Beyond signing showpiece executive orders, disrupting world order and promoting his victimhood, he didn't 'do' a great deal.
Boris Johnson has borrowed from the Trump playbook. While mayor of London, he had said that a good reason for avoiding New York was the risk of rounding a corner and coming face-to-face with Trump. Once Foreign Secretary, Johnson became fascinated by him.
Kim Darroch, ex-UK ambassador to the US writes in his memoir 'Collateral Damage: Britain, America and Europe in the Age of Trump':
"While no supporter of most of the policies Trump was promoting, [he] was intrigued by his success, and in particular by Trump's use of language: the limited vocabulary, the simplicity of the messaging, the disdain for political correctness, the sometimes incendiary imagery, and the at best intermittent relationship with facts and the truth."
Boris's 'strategy' has different tempi. He initially had his own mini-Bannon, Dominic Cummings, first driving the Leave campaign, then propelling him to general election victory. A barrage of bombast and lies won the day. Each new storm or provocation could quieten its predecessor. But he couldn't govern by outrage alone.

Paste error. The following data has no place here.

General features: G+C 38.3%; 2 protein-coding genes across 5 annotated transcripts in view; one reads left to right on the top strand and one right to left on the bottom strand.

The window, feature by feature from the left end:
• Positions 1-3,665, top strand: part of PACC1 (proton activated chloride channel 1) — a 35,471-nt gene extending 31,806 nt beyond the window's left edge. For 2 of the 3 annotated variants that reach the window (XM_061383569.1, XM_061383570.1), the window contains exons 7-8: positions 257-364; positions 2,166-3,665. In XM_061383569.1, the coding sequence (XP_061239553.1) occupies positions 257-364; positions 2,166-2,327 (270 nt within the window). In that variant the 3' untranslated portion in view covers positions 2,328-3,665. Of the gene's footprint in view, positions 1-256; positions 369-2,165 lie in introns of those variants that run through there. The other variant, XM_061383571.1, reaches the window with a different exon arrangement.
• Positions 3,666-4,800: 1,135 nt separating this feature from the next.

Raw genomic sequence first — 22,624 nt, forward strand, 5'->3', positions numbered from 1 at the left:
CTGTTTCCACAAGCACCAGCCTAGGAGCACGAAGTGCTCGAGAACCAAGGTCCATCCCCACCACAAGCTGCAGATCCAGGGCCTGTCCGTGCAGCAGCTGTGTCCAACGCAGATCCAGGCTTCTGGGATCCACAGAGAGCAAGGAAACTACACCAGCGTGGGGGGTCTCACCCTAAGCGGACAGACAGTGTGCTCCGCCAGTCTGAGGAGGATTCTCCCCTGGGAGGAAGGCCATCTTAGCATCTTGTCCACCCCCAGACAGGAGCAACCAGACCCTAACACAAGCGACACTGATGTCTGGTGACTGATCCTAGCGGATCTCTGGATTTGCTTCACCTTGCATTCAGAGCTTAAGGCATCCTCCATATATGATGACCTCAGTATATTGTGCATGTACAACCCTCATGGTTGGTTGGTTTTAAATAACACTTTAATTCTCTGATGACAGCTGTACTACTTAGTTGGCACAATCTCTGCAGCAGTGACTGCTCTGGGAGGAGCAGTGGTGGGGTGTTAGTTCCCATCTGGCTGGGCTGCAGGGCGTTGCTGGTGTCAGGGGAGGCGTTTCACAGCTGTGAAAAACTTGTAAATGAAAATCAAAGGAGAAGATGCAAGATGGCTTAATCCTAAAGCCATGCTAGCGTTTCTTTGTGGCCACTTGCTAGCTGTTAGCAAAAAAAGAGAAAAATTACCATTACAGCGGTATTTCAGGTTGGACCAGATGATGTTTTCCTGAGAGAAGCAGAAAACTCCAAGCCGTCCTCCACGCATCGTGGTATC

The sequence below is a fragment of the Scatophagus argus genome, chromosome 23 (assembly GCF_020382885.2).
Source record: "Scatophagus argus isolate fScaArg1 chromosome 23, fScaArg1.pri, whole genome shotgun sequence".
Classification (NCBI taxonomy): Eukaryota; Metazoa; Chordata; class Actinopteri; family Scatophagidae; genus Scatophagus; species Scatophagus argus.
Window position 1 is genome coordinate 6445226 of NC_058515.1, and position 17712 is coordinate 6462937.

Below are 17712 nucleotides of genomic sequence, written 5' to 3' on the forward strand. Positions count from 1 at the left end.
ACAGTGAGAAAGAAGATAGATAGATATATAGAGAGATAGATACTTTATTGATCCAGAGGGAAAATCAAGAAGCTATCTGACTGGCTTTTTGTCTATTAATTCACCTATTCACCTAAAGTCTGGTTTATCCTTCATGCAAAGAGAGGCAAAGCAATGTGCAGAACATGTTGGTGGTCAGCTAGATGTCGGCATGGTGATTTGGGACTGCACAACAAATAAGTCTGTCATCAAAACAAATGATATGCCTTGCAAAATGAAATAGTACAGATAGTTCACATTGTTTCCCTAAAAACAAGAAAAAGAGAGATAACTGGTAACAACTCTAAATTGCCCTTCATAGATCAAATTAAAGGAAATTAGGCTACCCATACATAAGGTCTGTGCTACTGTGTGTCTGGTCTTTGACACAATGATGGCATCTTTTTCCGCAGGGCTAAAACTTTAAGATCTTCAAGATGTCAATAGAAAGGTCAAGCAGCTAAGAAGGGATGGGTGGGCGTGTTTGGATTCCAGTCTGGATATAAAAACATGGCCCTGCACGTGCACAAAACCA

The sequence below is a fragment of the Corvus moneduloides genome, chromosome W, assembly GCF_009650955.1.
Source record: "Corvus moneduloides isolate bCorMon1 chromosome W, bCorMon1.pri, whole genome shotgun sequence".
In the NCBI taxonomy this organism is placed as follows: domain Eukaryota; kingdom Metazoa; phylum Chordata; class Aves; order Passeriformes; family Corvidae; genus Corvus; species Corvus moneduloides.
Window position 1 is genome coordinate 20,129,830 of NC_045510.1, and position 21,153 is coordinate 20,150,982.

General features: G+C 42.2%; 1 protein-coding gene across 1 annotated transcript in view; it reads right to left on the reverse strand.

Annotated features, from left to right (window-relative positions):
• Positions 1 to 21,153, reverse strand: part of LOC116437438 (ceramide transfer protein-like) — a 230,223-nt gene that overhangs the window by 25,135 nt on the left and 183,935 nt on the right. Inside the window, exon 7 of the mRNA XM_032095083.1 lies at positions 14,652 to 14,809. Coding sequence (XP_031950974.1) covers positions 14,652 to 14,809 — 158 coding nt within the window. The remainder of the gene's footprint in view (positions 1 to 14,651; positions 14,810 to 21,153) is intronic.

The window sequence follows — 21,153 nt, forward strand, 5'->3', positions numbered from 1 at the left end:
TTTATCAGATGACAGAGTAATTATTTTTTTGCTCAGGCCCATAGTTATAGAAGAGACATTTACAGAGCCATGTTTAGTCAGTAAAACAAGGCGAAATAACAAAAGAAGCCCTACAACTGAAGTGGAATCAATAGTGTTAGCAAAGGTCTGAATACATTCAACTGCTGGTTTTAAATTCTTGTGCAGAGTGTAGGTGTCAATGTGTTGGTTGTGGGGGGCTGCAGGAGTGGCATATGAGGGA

Beyond the bluster, it has been difficult to discern what Johnson's government actually stands for. Reading between the lines was rarely necessary with Trump; the messages were abundant and clear, if displeasing. Cummings hit out this year at his former boss's indecisiveness, describing him as “a shopping trolley smashing from one side of the aisle to the other”. But as Danny Finkelstein questioned insightfully in The Times this month:
"If it is true that the government lacks direction and people can see it to be true, why does the prime minister remain comfortably ahead in the polls? And if it has always been the case, as it has, that Johnson’s philosophy is hard to discern, then why is he one of the most successful political figures of the age?"
One could have said the same of Trump. Finkelstein puts forward the argument that most of us have a strong status quo bias; we like the idea of reform but really we don't want radical change or bold programmes. Boris's talk of 'levelling up' may be vague but who actually cares?